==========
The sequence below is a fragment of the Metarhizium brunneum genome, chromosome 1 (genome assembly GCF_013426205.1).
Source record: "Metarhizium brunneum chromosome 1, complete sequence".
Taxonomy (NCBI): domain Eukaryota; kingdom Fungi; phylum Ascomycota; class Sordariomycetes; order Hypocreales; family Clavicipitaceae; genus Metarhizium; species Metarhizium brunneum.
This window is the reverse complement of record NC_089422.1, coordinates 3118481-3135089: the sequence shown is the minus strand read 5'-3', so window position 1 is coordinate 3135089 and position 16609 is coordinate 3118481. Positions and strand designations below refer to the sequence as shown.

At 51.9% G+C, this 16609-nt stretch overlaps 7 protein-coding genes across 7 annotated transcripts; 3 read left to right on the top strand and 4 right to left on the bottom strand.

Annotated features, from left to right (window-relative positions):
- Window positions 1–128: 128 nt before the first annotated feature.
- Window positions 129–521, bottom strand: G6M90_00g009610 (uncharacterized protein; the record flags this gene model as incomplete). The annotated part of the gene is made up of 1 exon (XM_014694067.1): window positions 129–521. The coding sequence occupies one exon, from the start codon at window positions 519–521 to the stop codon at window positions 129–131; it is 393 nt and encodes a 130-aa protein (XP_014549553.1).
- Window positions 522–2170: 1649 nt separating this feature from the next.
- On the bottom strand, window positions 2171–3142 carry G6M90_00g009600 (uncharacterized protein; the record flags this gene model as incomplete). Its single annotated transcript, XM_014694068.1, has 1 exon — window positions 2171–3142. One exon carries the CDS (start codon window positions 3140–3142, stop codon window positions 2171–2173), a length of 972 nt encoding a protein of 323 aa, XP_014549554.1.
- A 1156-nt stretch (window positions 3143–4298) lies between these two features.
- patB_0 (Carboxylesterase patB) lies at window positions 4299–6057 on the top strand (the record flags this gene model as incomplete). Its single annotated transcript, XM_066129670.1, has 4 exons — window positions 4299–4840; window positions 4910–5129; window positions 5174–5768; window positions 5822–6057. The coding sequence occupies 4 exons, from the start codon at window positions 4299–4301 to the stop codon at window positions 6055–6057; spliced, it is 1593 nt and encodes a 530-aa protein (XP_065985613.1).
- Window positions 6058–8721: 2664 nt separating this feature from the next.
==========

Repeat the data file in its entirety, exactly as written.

The sequence below is a fragment of the Metarhizium brunneum genome, chromosome 1 (genome assembly GCF_013426205.1).
Source record: "Metarhizium brunneum chromosome 1, complete sequence".
Taxonomy (NCBI): domain Eukaryota; kingdom Fungi; phylum Ascomycota; class Sordariomycetes; order Hypocreales; family Clavicipitaceae; genus Metarhizium; species Metarhizium brunneum.
This window is the reverse complement of record NC_089422.1, coordinates 3118481-3135089: the sequence shown is the minus strand read 5'-3', so window position 1 is coordinate 3135089 and position 16609 is coordinate 3118481. Positions and strand designations below refer to the sequence as shown.

At 51.9% G+C, this 16609-nt stretch overlaps 7 protein-coding genes across 7 annotated transcripts; 3 read left to right on the top strand and 4 right to left on the bottom strand.

Annotated features, from left to right (window-relative positions):
- Window positions 1–128: 128 nt before the first annotated feature.
- Window positions 129–521, bottom strand: G6M90_00g009610 (uncharacterized protein; the record flags this gene model as incomplete). The annotated part of the gene is made up of 1 exon (XM_014694067.1): window positions 129–521. The coding sequence occupies one exon, from the start codon at window positions 519–521 to the stop codon at window positions 129–131; it is 393 nt and encodes a 130-aa protein (XP_014549553.1).
- Window positions 522–2170: 1649 nt separating this feature from the next.
- On the bottom strand, window positions 2171–3142 carry G6M90_00g009600 (uncharacterized protein; the record flags this gene model as incomplete). Its single annotated transcript, XM_014694068.1, has 1 exon — window positions 2171–3142. One exon carries the CDS (start codon window positions 3140–3142, stop codon window positions 2171–2173), a length of 972 nt encoding a protein of 323 aa, XP_014549554.1.
- A 1156-nt stretch (window positions 3143–4298) lies between these two features.
- patB_0 (Carboxylesterase patB) lies at window positions 4299–6057 on the top strand (the record flags this gene model as incomplete). Its single annotated transcript, XM_066129670.1, has 4 exons — window positions 4299–4840; window positions 4910–5129; window positions 5174–5768; window positions 5822–6057. The coding sequence occupies 4 exons, from the start codon at window positions 4299–4301 to the stop codon at window positions 6055–6057; spliced, it is 1593 nt and encodes a 530-aa protein (XP_065985613.1).
- Window positions 6058–8721: 2664 nt separating this feature from the next.